Recession remedies cause IT crisis
Kroll Ontrack warns that history is repeating itself as organisations see rise in data loss due to human error
Kroll Ontrack, through its Ontrack® Data Recovery services, has seen a 100 per cent increase in the demand for critical application data recoveries in the UK since the recession began.
Essential IT application systems, such as those that manage email and relational databases, are amongst those experiencing data corruption during maintenance or upgrades. This can put organisations in a precarious situation because such systems are essential for business continuity.
The surge in data loss coincides with shrinking IT departments and budgets. According to Ontrack Data Recovery engineers, the result is due to companies cutting corners with fewer specially trained staff to carry out the work.
his trend was evident in many markets during the last recession, which was almost a decade ago. During this time, and also when the economy started to recover, Kroll Ontrack processed an increased amount of potentially avoidable data recovery cases, many of which were due to human error and a lack of precise IT system knowledge.
Kroll Ontrack has put together a guide to help IT managers prevent critical application data loss, as well as advice on what to do if the worst happens and critical application data is damaged or destroyed.
1. Achieve more with less: With IT departments shrinking, it’s all too easy for internal service levels to be negatively impacted. This needn’t be the case; careful planning and investment in training staff, when they are required to take on more responsibilities, is important to ensure efficient and effective working practices. Organisations should also keep up-to-date records of responsibilities, procedures and passwords as part of their knowledge management strategy.
2. Don’t cut corners on data security: Whilst the current necessity for budgetary tightening is acknowledged, the risks of data theft should not be ignored. Crime typically rises in a recession, so companies need to remain vigilant and evaluate potential threats from both inside and outside of the organisation.
3. Identify core applications and implement support plans: Make sure that critical applications are identified, service level agreements are set and support plans are put in place to ensure these are delivered. This way, critical applications will receive the focus they need. This applies across a raft of applications - Kroll Ontrack has seen a ten-fold increase in the number of requests to restore data from virtual environments and enterprise level database systems in the last 12 months, demonstrating that some companies may not have the correct procedures in place.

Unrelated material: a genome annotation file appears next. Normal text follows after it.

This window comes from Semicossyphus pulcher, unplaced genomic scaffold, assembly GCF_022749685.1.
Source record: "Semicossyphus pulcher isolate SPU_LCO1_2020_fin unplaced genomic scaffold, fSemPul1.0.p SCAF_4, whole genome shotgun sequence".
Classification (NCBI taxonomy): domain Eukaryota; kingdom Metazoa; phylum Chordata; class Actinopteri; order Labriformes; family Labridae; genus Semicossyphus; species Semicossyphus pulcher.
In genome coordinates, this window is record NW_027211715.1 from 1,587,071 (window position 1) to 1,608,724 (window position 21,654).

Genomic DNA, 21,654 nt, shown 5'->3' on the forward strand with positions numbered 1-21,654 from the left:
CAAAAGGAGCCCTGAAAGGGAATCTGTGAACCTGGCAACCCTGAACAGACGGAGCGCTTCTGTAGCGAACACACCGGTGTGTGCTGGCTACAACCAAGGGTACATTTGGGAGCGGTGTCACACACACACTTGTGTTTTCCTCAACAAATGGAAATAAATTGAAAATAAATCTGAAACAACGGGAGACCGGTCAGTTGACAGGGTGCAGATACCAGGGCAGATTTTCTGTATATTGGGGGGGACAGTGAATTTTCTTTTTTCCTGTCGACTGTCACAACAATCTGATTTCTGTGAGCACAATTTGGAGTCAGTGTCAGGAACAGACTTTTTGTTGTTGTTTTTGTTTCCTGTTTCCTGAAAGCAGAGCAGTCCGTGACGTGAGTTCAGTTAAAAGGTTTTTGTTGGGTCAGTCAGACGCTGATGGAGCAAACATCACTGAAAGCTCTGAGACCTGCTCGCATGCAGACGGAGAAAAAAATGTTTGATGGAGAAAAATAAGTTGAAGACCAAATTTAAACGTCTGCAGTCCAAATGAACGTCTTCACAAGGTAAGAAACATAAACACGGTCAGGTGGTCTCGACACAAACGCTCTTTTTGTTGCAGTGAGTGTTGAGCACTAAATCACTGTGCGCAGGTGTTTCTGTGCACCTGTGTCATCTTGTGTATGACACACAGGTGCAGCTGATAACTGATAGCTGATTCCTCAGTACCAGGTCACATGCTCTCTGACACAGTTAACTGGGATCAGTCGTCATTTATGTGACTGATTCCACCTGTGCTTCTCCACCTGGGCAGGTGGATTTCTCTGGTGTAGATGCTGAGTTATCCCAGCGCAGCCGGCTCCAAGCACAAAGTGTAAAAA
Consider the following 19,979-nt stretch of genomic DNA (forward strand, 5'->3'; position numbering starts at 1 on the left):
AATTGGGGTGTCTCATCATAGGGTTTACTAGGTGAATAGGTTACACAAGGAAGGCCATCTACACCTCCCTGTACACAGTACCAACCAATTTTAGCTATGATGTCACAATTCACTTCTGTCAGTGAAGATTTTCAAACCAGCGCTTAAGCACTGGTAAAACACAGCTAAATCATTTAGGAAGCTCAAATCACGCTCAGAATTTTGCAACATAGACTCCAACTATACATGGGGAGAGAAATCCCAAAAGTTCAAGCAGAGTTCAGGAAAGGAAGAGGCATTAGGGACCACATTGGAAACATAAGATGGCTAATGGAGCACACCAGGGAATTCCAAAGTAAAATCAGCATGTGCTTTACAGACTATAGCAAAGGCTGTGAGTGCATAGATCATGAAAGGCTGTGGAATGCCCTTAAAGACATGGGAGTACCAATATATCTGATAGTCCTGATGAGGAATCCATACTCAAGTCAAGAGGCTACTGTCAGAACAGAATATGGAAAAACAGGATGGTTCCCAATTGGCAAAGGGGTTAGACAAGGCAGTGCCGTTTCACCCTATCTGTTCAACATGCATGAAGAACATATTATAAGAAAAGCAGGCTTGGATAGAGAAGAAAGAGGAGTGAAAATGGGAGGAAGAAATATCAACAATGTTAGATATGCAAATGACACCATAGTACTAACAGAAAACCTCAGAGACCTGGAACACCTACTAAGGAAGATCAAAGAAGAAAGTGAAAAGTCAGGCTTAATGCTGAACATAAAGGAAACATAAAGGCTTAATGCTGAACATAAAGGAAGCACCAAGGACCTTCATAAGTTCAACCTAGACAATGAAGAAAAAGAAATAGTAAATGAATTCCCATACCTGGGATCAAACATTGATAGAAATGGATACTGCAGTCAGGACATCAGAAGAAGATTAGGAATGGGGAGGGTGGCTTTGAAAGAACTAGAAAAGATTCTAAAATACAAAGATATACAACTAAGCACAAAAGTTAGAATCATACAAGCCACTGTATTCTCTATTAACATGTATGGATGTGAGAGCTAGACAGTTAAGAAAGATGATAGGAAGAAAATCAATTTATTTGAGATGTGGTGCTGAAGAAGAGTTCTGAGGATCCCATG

4. Have a recovery plan in place – If a critical application fails, make sure that staff know what to do and don’t make the situation worse by panicking and attempting to fix the problem themselves. DIY may appear to be the cheaper option but is in fact a false economy. Always plan for the worst-case scenario to cover all bases. For example, what would you do if your back-ups failed? Having business continuity processes in place, and an established relationship with a data recovery provider will maximise the likelihood of a successful recovery. Plans need to be updated every time a new critical application is added.
5. Don’t panic – The first hour after critical application loss is the most important as this is potentially when most damage is done by well-meaning employees. Prevent this by having a simple policy in place, turn off the machine and speak to a company with expertise in data recovery.
“We seem to be witnessing history repeating itself. As we saw in many markets during the last recession, there is a correlation between tighter budgets, a reduced number of IT staff and an increase in the number of critical application data recovery requests that we are getting through our doors,” said Phil Bridge, managing director, Kroll Ontrack UK.
“Our objective is to let IT staff know that there are simple steps that they can take which will help reduce the chance of data loss. Now is the time to protect the lifeblood of the company by looking after the critical IT applications, as they are essential in order to remain competitive in a difficult market,” he added.